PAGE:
A Nanaimo mother recounted her memories of the December 2008 car crash that claimed the lives of her two sons during her Supreme Court trial in Nanaimo this week.
Clare Bekkers, 38, is facing eight charges relating to a Dec. 22, 2008 collision on the Island Highway near the Cassidy Inn.
Bekkers, driving northbound on the Island Highway in a Ford Escape, crossed the centre line into southbound traffic, triggering a multi-car collision that killed her two sons and injured her two daughters.
She took the stand in her own defence Monday and Tuesday.
Bekkers said she drove to Victoria from Nanaimo on Dec. 20, 2008 with her four children and admitted to snorting $80 worth of cocaine by herself in her parents’ basement suite that night, while her two daughters were being looked after by her parents and her two sons were at her husband’s parents’ house.
On Sunday, Dec. 21, Bekkers said she went to her friend Carolyn Daniels’s mother’s house, where she and one daughter spent the night, and Bekkers and Daniels drank alcohol together. The other daughter stayed at her parents’ house with a friend.
When Bekkers woke up the next morning – the day of the crash – she said she felt hung over, but not tired or impaired.
“I did not feel like I could not work my vehicle,” she testified.
Bekkers gathered her children from her parents’ and in-laws’ houses. Her mother and father-in-law had to follow Bekkers to drop off her daughter’s friend in Langford, as the Ford Escape only had five seats.
She doesn’t remember anyone trying to stop her from driving back to Nanaimo that day, although Daniels earlier testified that she suggested Bekkers stay in Victoria because it had snowed.
“There was no reason,” said Bekkers. “It was just another drive home from Victoria.”
Just before the Cassidy Inn, Bekkers said she decided to move into the fast lane and as she turned, the car kept going.
“It just slid right across,” said Bekkers. “I felt like I was flying. My first instinct after that was, don’t slam on the brakes.”
The next thing she remembers is one of her children crying and the car at a stop.
“I got out. There was a lot of people around and they were all telling me what to do,” said Bekkers. “All I wanted to do was get [my daughter] because she was crying.”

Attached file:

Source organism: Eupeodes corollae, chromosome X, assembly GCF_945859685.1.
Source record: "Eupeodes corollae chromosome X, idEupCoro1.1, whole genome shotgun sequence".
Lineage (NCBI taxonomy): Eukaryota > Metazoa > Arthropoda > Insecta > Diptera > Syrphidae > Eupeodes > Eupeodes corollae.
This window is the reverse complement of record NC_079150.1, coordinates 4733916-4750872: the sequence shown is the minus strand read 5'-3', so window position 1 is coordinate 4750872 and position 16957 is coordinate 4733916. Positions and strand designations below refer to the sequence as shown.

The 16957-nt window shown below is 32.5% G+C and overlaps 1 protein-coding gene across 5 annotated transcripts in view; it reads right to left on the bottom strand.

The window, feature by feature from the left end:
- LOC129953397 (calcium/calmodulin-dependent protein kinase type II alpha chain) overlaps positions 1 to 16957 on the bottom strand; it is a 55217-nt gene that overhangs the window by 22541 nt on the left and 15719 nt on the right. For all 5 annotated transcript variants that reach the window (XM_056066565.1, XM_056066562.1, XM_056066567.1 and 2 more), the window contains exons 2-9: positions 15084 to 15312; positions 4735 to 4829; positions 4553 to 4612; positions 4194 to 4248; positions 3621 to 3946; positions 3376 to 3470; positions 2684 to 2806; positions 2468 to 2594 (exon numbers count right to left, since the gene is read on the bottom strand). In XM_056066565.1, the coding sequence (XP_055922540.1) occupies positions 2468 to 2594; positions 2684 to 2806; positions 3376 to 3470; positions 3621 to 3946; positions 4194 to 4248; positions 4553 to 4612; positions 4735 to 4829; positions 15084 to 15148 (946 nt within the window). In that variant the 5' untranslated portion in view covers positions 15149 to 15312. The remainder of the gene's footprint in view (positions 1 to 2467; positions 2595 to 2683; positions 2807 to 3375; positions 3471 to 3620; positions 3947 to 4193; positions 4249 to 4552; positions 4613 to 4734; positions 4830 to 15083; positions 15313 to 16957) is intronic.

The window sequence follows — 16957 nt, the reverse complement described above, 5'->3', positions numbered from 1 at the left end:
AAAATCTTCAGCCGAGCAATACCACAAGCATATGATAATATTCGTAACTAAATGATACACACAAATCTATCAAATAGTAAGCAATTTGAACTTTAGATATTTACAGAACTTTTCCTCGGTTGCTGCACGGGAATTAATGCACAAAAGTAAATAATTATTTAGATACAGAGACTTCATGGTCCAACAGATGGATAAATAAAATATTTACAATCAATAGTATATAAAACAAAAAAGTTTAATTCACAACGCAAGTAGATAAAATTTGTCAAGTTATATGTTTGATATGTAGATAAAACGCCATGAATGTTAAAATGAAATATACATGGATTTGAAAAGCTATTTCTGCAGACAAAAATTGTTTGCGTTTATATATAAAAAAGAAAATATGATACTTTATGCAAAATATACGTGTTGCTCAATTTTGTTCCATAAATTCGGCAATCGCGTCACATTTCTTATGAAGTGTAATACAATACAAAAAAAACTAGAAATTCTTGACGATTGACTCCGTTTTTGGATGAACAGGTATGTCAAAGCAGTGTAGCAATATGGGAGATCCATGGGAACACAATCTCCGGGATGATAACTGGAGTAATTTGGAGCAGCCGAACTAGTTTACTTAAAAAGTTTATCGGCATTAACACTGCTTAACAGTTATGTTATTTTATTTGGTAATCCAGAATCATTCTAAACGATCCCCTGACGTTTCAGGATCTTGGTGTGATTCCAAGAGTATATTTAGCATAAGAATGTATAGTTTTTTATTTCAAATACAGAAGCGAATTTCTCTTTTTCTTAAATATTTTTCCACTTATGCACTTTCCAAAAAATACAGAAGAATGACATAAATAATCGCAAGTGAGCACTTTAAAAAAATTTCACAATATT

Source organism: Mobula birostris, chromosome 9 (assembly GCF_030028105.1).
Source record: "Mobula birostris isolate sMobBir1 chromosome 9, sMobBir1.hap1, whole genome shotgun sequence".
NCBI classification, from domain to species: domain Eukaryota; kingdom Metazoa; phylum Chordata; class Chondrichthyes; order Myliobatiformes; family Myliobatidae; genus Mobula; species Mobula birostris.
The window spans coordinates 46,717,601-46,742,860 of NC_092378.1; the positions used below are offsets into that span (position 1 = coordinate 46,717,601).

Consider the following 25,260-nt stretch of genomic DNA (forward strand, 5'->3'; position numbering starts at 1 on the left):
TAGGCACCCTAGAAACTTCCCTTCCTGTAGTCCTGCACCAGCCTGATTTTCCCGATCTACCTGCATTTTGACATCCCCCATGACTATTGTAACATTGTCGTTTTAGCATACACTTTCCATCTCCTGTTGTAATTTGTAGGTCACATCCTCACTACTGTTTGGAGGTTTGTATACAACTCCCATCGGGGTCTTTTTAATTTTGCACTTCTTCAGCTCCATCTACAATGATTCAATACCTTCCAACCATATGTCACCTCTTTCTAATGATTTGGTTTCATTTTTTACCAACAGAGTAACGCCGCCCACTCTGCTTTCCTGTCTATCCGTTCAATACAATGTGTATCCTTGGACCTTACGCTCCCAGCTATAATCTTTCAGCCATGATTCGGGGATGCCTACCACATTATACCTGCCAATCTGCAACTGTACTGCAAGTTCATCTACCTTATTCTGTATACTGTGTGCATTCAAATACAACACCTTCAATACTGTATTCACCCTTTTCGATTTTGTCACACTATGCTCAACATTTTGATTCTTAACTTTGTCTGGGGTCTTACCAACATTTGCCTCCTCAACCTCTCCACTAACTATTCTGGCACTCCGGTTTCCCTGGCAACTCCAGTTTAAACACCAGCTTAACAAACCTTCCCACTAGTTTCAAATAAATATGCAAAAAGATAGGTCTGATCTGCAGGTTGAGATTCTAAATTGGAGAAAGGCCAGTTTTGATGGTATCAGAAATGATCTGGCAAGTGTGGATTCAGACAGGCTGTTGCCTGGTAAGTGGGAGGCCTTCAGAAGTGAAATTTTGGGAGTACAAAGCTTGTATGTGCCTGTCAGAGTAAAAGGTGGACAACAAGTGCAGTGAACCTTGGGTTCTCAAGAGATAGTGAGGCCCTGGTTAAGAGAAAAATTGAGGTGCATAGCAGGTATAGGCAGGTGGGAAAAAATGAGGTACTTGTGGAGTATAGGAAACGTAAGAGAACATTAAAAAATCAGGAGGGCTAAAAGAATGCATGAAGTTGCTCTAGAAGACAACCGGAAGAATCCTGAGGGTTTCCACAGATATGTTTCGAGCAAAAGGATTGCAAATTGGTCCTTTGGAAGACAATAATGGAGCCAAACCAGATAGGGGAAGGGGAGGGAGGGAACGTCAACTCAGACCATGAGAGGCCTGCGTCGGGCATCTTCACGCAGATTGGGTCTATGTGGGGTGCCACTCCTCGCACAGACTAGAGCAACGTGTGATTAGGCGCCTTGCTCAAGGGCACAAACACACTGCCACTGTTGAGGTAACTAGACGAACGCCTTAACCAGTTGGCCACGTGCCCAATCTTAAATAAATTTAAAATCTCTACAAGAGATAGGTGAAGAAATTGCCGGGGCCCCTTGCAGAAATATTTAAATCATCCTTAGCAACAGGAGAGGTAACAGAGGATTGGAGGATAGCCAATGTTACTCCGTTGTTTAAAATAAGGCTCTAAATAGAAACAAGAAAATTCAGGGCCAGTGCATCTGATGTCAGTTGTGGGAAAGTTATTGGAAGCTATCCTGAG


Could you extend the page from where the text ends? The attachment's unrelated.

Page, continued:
Bekkers, who had a punctured lung, and one of her daughters were taken to an ambulance.
The paramedic left to check on the other children and when he came back, he told her that her other daughter was being flown to hospital in Vancouver, but that she would be OK. When Bekkers asked about her sons, the man shook his head.
“I blacked out,” said an emotional Bekkers. “That was it.”
Under questioning by the Crown, Bekkers denied drinking any alcohol after waking up Dec. 22. Earlier in the trial, Daniels testified that Bekkers told her she took a sip of alcohol when she woke up.
Crown lawyers also asked whether she was changing lanes frequently or tailgating as some witnesses claimed earlier in the trial, but Bekkers said she did not recall.
On Tuesday, the defence also called four people – her father, her father-in-law, her mother-in-law and a friend – who saw Bekkers before she left Victoria the day of the crash.
The four witnesses all said that Bekkers appeared normal when they saw her that day and that they would have stopped her from driving home if they thought she might be impaired.
Holly Mescheder, Bekkers’s friend, said she smelled “stale” alcohol on Bekkers’s body when she dropped off her daughter, who had had a sleepover with Bekkers’s daughter the night before, but she wasn’t concerned about her ability to drive.
“I can smell it when one of my clients has a glass of wine the night before,” said Mescheder, an esthetician.
All four witnesses described Bekkers as a loving mother and said they were not aware of her cocaine use.
The trial resumes Tuesday (Dec. 6).